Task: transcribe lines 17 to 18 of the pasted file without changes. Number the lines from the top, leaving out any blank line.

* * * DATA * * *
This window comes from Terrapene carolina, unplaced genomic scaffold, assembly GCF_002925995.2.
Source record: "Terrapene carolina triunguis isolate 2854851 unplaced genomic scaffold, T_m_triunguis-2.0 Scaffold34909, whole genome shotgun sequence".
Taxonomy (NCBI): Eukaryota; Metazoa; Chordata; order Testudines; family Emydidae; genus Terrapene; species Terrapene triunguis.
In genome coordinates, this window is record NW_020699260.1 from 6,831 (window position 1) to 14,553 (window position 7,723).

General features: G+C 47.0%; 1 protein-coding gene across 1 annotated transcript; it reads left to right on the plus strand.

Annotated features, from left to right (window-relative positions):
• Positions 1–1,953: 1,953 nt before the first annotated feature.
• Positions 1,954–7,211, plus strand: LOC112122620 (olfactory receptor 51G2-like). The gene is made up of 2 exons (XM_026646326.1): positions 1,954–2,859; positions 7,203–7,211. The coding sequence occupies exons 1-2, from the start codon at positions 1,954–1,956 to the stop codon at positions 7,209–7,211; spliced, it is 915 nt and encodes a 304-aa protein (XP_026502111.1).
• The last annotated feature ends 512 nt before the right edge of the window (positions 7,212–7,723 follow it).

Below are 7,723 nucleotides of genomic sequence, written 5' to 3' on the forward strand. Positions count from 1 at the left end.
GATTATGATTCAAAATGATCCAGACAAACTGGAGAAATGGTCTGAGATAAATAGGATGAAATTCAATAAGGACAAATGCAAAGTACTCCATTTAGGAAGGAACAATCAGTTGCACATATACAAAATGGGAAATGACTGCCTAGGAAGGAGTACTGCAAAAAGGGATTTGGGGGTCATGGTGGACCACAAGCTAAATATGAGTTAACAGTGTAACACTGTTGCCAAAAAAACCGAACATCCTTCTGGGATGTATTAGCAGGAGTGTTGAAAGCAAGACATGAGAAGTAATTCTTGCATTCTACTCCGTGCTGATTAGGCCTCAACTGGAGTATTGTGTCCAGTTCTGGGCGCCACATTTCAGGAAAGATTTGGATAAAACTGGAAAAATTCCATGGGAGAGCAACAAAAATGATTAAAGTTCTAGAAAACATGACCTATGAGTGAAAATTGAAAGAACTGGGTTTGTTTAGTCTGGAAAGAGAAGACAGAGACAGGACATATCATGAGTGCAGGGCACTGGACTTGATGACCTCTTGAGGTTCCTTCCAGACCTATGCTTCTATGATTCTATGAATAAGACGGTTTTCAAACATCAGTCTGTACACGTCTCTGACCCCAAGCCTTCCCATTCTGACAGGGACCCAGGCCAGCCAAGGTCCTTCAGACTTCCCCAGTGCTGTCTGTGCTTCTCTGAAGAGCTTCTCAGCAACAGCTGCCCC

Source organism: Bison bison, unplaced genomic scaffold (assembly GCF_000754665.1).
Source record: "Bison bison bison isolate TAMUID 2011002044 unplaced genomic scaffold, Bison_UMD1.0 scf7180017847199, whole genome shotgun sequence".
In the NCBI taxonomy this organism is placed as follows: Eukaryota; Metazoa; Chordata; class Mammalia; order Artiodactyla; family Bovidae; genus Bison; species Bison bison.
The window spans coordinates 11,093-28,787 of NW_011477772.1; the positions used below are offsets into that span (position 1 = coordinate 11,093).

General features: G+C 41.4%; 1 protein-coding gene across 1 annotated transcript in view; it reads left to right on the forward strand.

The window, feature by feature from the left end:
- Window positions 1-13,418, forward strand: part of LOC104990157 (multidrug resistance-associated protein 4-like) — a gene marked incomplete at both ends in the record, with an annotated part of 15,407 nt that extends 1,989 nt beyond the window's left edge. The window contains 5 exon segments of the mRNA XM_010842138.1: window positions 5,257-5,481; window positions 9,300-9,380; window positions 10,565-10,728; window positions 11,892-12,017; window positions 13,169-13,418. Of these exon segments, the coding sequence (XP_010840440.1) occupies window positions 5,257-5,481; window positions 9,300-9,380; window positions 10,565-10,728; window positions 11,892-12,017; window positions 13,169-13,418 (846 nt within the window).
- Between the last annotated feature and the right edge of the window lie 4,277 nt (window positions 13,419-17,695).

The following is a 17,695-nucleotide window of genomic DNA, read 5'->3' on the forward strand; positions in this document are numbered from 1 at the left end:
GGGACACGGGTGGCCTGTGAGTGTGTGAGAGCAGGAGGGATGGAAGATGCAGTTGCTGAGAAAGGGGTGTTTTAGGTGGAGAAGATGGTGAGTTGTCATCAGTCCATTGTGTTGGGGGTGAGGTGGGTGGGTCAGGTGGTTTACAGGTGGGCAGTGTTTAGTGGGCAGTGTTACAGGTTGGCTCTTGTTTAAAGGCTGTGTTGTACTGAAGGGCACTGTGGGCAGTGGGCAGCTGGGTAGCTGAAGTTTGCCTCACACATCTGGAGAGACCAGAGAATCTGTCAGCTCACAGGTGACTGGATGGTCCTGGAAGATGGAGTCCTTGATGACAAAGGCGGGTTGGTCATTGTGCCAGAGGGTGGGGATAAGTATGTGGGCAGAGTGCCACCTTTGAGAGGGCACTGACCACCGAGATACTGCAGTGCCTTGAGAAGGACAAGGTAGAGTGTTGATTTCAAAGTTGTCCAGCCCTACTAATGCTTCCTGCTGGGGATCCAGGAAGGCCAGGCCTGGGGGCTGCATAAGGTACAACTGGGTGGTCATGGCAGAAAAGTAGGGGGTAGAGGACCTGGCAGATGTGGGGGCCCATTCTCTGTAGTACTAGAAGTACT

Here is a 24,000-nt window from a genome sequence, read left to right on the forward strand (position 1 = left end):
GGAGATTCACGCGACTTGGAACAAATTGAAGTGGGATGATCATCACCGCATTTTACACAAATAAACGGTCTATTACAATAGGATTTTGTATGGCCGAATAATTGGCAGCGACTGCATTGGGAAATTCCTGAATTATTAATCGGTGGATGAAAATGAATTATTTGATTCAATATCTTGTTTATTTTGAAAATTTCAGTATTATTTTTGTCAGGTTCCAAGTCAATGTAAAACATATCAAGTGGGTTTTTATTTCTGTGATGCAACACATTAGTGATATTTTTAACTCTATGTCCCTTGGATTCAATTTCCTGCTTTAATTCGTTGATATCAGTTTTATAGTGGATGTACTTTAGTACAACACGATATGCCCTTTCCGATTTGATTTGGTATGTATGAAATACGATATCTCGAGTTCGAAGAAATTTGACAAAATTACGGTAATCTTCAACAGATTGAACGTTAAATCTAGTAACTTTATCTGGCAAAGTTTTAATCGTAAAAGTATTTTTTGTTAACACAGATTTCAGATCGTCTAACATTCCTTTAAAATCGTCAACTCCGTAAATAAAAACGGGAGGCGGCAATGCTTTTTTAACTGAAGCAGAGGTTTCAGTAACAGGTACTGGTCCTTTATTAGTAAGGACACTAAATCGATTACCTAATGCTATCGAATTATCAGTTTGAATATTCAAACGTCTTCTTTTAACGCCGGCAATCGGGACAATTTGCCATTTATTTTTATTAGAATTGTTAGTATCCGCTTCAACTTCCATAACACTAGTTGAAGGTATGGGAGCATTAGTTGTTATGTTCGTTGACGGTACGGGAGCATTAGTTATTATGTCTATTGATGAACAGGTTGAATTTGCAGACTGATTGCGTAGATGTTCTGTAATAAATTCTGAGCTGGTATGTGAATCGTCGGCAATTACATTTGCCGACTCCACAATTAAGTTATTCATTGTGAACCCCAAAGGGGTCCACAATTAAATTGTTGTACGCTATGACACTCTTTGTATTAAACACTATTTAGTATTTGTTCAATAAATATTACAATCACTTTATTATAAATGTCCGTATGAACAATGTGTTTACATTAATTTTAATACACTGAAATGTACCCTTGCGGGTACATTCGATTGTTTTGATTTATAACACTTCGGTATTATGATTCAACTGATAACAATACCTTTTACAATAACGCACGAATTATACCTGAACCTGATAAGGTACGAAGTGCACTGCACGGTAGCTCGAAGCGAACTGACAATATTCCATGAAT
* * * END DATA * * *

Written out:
The window, feature by feature from the left end:
- Window positions 1-13,418, forward strand: part of LOC104990157 (multidrug resistance-associated protein 4-like) — a gene marked incomplete at both ends in the record, with an annotated part of 15,407 nt that extends 1,989 nt beyond the window's left edge. The window contains 5 exon segments of the mRNA XM_010842138.1: window positions 5,257-5,481; window positions 9,300-9,380; window positions 10,565-10,728; window positions 11,892-12,017; window positions 13,169-13,418. Of these exon segments, the coding sequence (XP_010840440.1) occupies window positions 5,257-5,481; window positions 9,300-9,380; window positions 10,565-10,728; window positions 11,892-12,017; window positions 13,169-13,418 (846 nt within the window).